Salvadoran Man Who Smuggled Cocaine Sentenced to More Than 12 Years
OCT 29 -- Steven W. Derr, Special Agent in Charge of the Drug Enforcement Administration for New England and Nora R. Dannehy, United States Attorney for the District of Connecticut, announced that JUAN ROMERO-CARCAMO, 39, a citizen of El Salvador last residing in Hollywood, Florida, was sentenced today by United States District Judge Janet C. Hall in Bridgeport to 151 months of imprisonment, followed by five years of supervised release. On April 15, 2009, a jury found ROMERO guilty of drug distribution and drug importation conspiracy charges.
According to the evidence presented during the trial, ROMERO acted as a courier for an international narcotics trafficking organization that transported multi-kilogram quantities of heroin and cocaine from Guatemala to points in the U.S., including Miami, Florida and Charlotte, North Carolina. On August 27, 2007, ROMERO was arrested at O’Hare International Airport in Chicago as he was attempting to enter the U.S. carrying two sets of towbars that contained approximately 10 kilograms of cocaine. Trial testimony and evidence revealed that ROMERO had transported multi-kilogram quantities of drugs from Guatemala to the U.S. on at least two prior occasions.
This matter stemmed from a related investigation that was initiated by the Drug Enforcement Administration in Connecticut. Based on information received over a court-authorized wiretap, on November 13, 2006, Connecticut DEA agents requested the Fort Lee, New Jersey police to stop a truck operated by Juan Trinidad and Rafael Caceres-Barraza, which had been driven from a residence at 813 Candlewood Lake Road in New Milford that morning. After Fort Lee officers found approximately 20 kilograms of cocaine concealed in the truck, the DEA requested that New Milford Police obtain a search warrant for 813 Candlewood Lake Road, which was executed later that day. At the residence, which had been shared by Julio Flores-Ceron and Caceres, police found more than 10 kilograms of cocaine, six kilograms of heroin and a substantial amount of narcotics packaging, indicating that a much larger quantity of drugs had been present at the premises.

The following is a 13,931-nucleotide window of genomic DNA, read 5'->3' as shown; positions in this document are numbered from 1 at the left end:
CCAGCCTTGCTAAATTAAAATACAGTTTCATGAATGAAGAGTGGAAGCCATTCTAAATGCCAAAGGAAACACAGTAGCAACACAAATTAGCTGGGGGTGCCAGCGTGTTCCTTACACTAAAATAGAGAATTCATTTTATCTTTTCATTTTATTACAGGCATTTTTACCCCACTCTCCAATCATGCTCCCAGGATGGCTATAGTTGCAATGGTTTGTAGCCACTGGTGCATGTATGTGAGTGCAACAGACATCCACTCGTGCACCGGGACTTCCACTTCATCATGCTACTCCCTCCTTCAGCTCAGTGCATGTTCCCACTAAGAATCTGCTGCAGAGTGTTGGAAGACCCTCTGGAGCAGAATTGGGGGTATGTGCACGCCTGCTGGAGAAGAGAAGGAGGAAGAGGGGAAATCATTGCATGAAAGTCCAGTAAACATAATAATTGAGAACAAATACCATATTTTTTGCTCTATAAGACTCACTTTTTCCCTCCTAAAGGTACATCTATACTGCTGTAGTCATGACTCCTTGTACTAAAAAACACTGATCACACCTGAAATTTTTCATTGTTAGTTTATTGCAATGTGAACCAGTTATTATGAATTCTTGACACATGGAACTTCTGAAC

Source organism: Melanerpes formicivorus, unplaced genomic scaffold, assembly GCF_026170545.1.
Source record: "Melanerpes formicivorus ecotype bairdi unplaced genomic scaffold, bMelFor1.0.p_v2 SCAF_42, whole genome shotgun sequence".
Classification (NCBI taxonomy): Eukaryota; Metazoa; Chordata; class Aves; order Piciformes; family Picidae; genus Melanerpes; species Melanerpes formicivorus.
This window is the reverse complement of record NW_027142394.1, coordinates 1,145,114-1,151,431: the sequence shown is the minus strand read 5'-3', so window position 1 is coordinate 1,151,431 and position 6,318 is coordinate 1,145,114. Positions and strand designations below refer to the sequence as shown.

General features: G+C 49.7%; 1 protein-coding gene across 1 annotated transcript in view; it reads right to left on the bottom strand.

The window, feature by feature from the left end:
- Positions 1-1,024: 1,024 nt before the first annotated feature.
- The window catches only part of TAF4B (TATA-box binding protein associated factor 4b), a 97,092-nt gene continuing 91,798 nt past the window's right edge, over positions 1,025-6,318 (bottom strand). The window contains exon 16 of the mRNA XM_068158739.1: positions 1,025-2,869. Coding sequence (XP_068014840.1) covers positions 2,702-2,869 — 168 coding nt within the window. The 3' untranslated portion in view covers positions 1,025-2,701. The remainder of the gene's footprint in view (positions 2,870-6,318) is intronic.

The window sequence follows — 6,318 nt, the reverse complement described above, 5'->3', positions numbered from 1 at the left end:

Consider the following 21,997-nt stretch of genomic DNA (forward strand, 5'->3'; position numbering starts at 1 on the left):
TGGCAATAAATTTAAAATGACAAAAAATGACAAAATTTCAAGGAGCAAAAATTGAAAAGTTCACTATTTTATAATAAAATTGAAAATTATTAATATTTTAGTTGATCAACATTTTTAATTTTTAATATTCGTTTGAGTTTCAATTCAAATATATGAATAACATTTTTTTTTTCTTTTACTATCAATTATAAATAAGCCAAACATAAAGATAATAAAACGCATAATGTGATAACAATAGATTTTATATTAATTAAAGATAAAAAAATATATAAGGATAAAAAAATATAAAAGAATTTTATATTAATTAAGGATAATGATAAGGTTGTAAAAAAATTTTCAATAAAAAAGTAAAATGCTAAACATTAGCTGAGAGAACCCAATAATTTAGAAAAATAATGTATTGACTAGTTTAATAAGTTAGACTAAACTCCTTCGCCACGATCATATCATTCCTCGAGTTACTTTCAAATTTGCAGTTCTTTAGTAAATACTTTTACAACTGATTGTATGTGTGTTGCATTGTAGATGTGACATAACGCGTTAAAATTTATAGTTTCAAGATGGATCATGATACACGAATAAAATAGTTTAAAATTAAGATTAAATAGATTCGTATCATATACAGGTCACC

The New Milford heroin matter was a part of a larger investigation, conducted by the DEA in Bridgeport and the DEA in the Eastern District of New York, into suspected heroin distribution by an organization headed by Hector Vidal Yepes-Casas. The New York DEA has estimated that the Yepes organization, one of the largest Colombian heroin trafficking organizations in the United States, was responsible for shipping more than 250 kilograms of heroin from Colombia to the U.S. During the investigation, agents seized approximately $24 million of heroin, which includes the Connecticut seizures. The investigation revealed that the organization transported its narcotics to the U.S. primarily through Panama and Guatemala, and that the drugs were concealed in various ways, including inside packages of red kidney beans, inside the beads of beaded beach bags, inside trailer hitches that had been opened and resealed, and inside automotive drive shafts.
The execution of the search warrant at 813 Candlewood Lake Road turned up dozens of the beaded beach bags and more than 30 of the trailer hitches that had been used by the supply organization to transport drugs from Colombia to the U.S.
ROMERO has been incarcerated since he was arrested in Chicago on August 27, 2007.
Judge Hall has scheduled sentencing for June 16, 2009, at which time ROMERO faces a mandatory minimum term of imprisonment of 10 years, a maximum term of imprisonment of life, and a fine of up to $4 million on each of the two counts of conviction.
Trinidad, Flores and Caceres each pleaded guilty and were sentenced to terms of imprisonment.
This matter was investigated by Drug Enforcement Administration in Connecticut, New York and New Jersey; U.S. Immigration and Customs Enforcement, and U.S. Customs and Border Protection. The Fort Lee (NJ) and New Milford Police Departments have assisted in the investigation.